Generation of regional climate change scenarios using general circulation models and empirical downscaling
Coupled ocean-atmosphere general circulation models (GCMs) are the best tools available for examination of climate change due to increases in atmospheric greenhouse gas concentrations. Due to large computational requirements, these numerical models run at horizontal resolutions that are inadequate for climate impact studies and, hence, require parameterization of many small-scale processes important for characterization of regional climate. The aim of this research was to develop and evaluate a methodology for generating regional climate change scenarios for the Midwest region of the USA using GCM simulations and empirical downscaling methods. The research focuses on (1) identification of relationships between large-scale predictors and three surface parameters (local maximum and minimum daily surface air temperature and total daily precipitation) at 84 stations in the study region, (2) evaluation of variables simulated by two GCMs, and (3) development and evaluation of empirical downscaling tools to generate projections of the surface parameters for the 21 st century.
The results of the analysis indicate that the large-scale atmospheric predictors explain a large proportion of the variability in the surface parameters, but that GCM simulations of the large-scale predictors do not exhibit an acceptable level of agreement with observations at the grid point level. Therefore, the downscaling models applied in this study are based on (1) relationships between GCM simulated variables and the surface parameters and (2) spatially aggregated predictor information.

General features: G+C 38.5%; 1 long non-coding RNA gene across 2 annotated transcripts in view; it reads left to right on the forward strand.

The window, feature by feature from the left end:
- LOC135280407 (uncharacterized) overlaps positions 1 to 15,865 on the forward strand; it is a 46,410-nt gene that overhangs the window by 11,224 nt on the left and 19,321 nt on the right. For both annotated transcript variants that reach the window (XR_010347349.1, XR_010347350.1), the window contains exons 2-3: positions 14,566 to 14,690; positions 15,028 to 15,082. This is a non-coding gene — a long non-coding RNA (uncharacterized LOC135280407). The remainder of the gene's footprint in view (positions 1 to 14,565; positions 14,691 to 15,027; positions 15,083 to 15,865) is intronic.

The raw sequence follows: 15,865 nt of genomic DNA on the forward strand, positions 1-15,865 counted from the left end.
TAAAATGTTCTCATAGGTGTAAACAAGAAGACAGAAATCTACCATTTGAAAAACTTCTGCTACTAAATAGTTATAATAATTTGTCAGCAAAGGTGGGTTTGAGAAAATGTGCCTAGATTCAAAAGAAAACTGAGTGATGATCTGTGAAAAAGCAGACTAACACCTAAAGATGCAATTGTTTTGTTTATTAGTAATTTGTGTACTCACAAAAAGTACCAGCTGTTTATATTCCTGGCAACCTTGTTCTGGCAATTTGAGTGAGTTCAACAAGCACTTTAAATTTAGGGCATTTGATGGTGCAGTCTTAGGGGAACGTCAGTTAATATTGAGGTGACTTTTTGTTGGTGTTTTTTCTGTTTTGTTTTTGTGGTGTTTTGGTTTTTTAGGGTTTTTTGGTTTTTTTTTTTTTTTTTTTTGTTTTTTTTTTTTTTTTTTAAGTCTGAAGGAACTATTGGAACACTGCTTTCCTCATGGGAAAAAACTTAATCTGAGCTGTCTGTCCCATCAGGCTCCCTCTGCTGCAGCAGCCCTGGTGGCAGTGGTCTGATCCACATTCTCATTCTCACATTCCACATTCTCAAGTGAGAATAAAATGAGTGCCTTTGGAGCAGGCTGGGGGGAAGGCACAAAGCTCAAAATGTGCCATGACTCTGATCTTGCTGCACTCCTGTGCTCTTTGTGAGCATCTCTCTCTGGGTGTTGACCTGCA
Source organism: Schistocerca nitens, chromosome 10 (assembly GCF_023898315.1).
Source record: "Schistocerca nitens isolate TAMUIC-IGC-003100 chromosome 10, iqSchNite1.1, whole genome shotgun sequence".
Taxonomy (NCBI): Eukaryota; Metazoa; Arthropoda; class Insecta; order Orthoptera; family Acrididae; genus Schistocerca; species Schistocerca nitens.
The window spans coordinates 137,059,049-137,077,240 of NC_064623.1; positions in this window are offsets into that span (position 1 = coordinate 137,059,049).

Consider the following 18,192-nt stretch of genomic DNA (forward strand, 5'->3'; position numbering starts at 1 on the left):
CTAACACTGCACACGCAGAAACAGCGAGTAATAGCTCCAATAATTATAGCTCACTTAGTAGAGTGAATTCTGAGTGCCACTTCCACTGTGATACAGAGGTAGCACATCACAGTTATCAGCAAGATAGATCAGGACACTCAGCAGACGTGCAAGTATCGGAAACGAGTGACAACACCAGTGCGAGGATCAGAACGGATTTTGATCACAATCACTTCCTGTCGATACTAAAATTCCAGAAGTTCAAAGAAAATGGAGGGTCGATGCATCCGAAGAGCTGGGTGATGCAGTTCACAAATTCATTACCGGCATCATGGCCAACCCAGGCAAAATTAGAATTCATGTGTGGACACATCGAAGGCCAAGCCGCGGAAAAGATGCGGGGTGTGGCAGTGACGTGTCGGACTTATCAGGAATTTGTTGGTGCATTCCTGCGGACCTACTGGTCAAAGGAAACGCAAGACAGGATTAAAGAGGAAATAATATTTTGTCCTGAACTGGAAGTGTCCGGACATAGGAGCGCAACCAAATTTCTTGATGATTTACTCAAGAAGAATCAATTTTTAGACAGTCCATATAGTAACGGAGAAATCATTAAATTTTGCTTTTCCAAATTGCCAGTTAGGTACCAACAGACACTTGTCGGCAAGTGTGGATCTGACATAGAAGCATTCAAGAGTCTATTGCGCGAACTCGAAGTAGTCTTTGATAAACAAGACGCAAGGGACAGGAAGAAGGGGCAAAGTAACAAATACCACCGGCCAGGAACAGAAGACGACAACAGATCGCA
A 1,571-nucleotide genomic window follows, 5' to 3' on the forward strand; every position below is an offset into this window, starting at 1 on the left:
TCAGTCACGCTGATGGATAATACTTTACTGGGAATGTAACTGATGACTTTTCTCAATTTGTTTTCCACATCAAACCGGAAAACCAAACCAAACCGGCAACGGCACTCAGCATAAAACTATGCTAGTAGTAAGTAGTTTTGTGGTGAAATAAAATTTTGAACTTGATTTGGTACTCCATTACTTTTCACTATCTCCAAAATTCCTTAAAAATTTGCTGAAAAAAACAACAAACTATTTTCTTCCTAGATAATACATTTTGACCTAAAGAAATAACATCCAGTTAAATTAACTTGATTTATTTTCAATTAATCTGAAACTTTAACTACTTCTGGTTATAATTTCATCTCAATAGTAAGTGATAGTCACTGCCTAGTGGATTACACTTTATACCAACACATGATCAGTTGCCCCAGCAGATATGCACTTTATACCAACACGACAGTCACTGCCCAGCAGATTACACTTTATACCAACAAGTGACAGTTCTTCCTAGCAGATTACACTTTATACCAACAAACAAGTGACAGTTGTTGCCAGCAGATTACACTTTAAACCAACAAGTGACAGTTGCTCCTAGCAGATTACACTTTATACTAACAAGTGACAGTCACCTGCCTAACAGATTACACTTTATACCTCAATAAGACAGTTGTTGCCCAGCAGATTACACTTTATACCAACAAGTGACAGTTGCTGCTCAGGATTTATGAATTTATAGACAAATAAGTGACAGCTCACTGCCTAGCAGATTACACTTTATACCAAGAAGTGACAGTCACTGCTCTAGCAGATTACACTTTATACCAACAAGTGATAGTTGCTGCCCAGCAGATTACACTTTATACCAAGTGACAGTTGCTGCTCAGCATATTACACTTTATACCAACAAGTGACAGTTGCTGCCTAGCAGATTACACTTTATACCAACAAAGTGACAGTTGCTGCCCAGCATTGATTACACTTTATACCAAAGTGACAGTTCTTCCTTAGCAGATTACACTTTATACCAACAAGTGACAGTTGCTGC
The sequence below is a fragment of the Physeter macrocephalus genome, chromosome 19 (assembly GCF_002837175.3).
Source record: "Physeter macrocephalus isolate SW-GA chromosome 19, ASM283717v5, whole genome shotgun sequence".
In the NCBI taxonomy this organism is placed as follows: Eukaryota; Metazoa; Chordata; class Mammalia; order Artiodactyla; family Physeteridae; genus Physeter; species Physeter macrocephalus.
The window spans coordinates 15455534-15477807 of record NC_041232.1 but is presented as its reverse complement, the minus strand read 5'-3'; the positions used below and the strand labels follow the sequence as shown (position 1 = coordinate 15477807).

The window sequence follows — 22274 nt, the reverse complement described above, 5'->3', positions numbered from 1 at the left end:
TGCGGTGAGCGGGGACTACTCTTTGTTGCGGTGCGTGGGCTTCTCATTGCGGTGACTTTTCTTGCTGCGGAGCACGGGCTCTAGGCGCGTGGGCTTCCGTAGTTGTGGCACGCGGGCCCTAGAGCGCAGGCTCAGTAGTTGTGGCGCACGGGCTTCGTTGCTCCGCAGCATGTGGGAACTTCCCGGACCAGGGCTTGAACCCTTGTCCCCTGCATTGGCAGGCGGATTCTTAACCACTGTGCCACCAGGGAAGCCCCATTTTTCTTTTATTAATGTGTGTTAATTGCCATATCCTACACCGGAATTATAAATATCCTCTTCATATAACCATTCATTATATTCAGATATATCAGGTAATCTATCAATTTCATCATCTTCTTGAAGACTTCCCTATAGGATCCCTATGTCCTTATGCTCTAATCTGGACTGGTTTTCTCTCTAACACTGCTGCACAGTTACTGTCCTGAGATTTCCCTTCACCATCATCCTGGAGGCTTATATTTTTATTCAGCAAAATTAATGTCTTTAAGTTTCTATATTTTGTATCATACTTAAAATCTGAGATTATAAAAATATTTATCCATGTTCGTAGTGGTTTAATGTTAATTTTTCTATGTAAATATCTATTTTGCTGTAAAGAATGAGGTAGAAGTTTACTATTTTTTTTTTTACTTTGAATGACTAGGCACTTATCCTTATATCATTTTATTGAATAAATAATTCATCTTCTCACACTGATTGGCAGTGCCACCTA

The downscaled climate change scenarios indicate strong warming at most stations consistent with projected increases in greenhouse gases. Averaged over all stations, the downscaled results indicate year-round warming, but the magnitude of the 21st century temperature change is inconsistent between results downscaled from the two GCMs used. These results show that, under the emissions scenarios used by the GCMs, important climate change impacts such as increases in heat wave frequency may be realized, although there is a high degree of uncertainty associated with these findings. The downscaled precipitation scenarios are less consistent than those for temperature (in terms of both the direction and magnitude of precipitation change and its spatial coherence), resulting in lower confidence for the precipitation scenarios relative to those for temperature.